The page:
Phosphorylation of uridine and cytidine nucleoside analogs by two human uridine-cytidine kinases.
ABSTRACT Uridine-cytidine kinases (UCK) have important roles for the phosphorylation of nucleoside analogs that are being investigated for possible use in chemotherapy of cancer. We have cloned the cDNA of two human UCKs. The approximately 30-kDa proteins, named UCK1 and UCK2, were expressed in Escherichia coli and shown to catalyze the phosphorylation of Urd and Cyd. The enzymes did not phosphorylate deoxyribonucleosides or purine ribonucleosides. UCK1 mRNA was detected as two isoforms of approximately 1.8 and approximately 2.7 kb. The 2.7-kb band was ubiquitously expressed in the investigated tissues. The band of approximately 1.8 kb was present in skeletal muscle, heart, liver, and kidney. The two isoforms of UCK2 mRNA of 1.2 and 2.0 kb were only detected in placenta among the investigated tissues. The genes encoding UCK1 and UCK2 were mapped to chromosome 9q34.2-9q34.3 and 1q22-1q23.2, respectively. We tested 28 cytidine and uridine nucleoside analogs as possible substrates of the enzymes. The enzymes phosphorylated several of the analogs, such as 6-azauridine, 5-fluorouridine, 4-thiouridine, 5-bromouridine, N(4)-acetylcytidine, N(4)-benzoylcytidine, 5-fluorocytidine, 2-thiocytidine, 5-methylcytidine, and N(4)-anisoylcytidine. The cloning and recombinant expression of the two human UCKs will be important for development of novel pyrimidine ribonucleoside analogs and the characterization of their pharmacological activation.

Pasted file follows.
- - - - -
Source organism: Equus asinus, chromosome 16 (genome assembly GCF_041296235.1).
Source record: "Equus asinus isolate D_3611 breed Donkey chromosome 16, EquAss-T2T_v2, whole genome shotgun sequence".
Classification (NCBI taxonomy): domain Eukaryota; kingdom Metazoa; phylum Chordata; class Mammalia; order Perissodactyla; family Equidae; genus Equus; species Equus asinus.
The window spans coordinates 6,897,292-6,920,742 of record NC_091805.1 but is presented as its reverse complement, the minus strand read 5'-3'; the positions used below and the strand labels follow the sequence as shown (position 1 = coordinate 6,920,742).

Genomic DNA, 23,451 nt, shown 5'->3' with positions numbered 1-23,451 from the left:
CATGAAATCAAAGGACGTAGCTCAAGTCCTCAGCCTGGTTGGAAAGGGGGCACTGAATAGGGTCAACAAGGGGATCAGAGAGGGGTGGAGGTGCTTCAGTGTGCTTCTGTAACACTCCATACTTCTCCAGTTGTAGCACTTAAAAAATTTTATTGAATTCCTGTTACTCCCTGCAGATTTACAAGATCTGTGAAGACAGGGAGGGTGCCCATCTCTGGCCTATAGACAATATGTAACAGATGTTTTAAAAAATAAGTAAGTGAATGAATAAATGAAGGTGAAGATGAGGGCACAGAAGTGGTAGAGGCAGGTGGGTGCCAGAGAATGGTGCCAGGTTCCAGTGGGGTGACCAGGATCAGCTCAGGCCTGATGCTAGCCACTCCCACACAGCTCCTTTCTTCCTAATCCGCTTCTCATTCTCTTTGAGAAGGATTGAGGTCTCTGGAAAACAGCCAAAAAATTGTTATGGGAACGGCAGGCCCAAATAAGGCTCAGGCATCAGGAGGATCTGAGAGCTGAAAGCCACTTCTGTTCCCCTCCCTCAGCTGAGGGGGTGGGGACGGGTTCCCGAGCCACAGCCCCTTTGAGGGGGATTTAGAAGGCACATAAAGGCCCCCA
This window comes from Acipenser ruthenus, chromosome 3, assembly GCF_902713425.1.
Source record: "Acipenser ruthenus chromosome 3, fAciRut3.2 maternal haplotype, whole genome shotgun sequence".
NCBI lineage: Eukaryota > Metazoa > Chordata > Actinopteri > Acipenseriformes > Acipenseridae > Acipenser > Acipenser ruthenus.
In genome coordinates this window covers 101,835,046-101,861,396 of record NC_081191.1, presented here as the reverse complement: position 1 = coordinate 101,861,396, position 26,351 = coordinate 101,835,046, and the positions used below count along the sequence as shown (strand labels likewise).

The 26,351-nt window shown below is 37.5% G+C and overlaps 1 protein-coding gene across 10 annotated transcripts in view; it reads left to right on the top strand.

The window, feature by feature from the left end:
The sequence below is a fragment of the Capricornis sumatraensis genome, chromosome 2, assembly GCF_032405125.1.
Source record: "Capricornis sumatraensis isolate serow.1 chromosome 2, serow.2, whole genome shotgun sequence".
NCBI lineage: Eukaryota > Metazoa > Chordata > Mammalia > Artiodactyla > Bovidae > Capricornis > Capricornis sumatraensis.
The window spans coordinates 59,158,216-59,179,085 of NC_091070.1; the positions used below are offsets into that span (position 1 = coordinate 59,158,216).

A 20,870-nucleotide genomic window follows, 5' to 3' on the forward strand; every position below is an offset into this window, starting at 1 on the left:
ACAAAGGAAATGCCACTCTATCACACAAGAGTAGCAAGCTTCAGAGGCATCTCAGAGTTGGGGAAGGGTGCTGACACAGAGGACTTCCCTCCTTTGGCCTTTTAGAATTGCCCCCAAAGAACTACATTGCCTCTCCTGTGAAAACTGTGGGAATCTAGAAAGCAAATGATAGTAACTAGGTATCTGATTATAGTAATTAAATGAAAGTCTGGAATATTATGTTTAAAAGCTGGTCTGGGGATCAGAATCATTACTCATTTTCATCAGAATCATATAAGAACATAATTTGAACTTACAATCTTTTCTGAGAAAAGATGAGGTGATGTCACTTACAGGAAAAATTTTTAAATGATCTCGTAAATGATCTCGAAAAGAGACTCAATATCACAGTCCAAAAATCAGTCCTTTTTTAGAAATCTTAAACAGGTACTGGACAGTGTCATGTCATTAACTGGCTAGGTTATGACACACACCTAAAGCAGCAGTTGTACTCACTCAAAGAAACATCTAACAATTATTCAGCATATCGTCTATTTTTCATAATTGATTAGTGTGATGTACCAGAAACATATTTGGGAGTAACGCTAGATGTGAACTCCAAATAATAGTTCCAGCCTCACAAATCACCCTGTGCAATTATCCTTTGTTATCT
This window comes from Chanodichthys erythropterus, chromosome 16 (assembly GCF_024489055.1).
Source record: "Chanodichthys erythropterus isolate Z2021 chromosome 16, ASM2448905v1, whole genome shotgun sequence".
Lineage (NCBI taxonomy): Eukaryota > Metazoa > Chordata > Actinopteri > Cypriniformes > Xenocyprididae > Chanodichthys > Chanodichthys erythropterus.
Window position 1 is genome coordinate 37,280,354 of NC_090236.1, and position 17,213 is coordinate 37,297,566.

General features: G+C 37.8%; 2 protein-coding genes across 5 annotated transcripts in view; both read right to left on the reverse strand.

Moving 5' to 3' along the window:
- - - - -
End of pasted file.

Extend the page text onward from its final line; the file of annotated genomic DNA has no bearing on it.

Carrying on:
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ABSTRACT: Chronic infection with hepatitis C virus (HCV) is a major global health burden and is associated with an increased risk of liver cirrhosis and hepatocellular carcinoma. Current therapy for HCV infection has limited efficacy, particularly against genotype 1 virus, and is hampered by a range of adverse effects. Therefore, there is a clear unmet medical need for efficacious and safe direct antiviral drugs for use in combination with current treatments to increase cure rates and shorten treatment times. The broad genotypic coverage achievable with nucleosides or nucleotides and the high genetic barrier to resistance of these compounds observed in vitro and in vivo suggest that this class of inhibitors could be a valuable component of future therapeutic regimens. Here, we report the in vitro inhibitory activity and mode of action of 2'-deoxy-2'-spirocyclopropylcytidine (TMC647078), a novel and potent nucleoside inhibitor of the HCV NS5B RNA-dependent RNA polymerase that causes chain termination of the nascent HCV RNA chain. In vitro combination studies with a protease inhibitor resulted in additive efficacy in the suppression of HCV RNA replication, highlighting the potential for the combination of these two classes in the treatment of chronic HCV infection. No cytotoxic effects were observed in various cell lines. Biochemical studies indicated that TMC647078 is phosphorylated mainly by deoxycytidine kinase (dCK) without inhibiting the phosphorylation of the natural substrate, and high levels of triphosphate were observed in Huh7 cells and in primary hepatocytes in vitro. TMC647078 is a potent novel nucleoside inhibitor of HCV replication with a promising in vitro virology and biology profile.Antimicrobial Agents and Chemotherapy 05/2011; 55(8):3812-20. · 4.57 Impact Factor